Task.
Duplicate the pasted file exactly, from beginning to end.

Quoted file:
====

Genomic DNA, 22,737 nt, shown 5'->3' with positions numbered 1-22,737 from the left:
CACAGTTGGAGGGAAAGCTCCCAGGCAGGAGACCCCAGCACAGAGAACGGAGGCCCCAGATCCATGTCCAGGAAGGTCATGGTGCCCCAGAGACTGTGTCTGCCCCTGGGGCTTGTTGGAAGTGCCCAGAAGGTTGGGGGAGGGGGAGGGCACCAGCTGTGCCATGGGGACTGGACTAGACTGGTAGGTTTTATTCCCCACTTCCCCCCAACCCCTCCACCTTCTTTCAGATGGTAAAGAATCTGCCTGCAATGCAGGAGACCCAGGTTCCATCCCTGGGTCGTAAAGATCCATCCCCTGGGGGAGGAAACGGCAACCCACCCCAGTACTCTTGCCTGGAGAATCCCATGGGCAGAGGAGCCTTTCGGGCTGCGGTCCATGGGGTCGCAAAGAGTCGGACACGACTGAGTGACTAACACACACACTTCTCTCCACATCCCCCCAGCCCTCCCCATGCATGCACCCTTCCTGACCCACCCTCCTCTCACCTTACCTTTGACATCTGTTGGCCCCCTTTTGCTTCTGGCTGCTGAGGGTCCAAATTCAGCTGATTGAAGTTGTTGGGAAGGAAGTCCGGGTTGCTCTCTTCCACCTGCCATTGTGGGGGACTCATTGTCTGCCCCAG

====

Genomic DNA, 22,737 nt, shown 5'->3' with positions numbered 1-22,737 from the left:
CACAGTTGGAGGGAAAGCTCCCAGGCAGGAGACCCCAGCACAGAGAACGGAGGCCCCAGATCCATGTCCAGGAAGGTCATGGTGCCCCAGAGACTGTGTCTGCCCCTGGGGCTTGTTGGAAGTGCCCAGAAGGTTGGGGGAGGGGGAGGGCACCAGCTGTGCCATGGGGACTGGACTAGACTGGTAGGTTTTATTCCCCACTTCCCCCCAACCCCTCCACCTTCTTTCAGATGGTAAAGAATCTGCCTGCAATGCAGGAGACCCAGGTTCCATCCCTGGGTCGTAAAGATCCATCCCCTGGGGGAGGAAACGGCAACCCACCCCAGTACTCTTGCCTGGAGAATCCCATGGGCAGAGGAGCCTTTCGGGCTGCGGTCCATGGGGTCGCAAAGAGTCGGACACGACTGAGTGACTAACACACACACTTCTCTCCACATCCCCCCAGCCCTCCCCATGCATGCACCCTTCCTGACCCACCCTCCTCTCACCTTACCTTTGACATCTGTTGGCCCCCTTTTGCTTCTGGCTGCTGAGGGTCCAAATTCAGCTGATTGAAGTTGTTGGGAAGGAAGTCCGGGTTGCTCTCTTCCACCTGCCATTGTGGGGGACTCATTGTCTGCCCCAG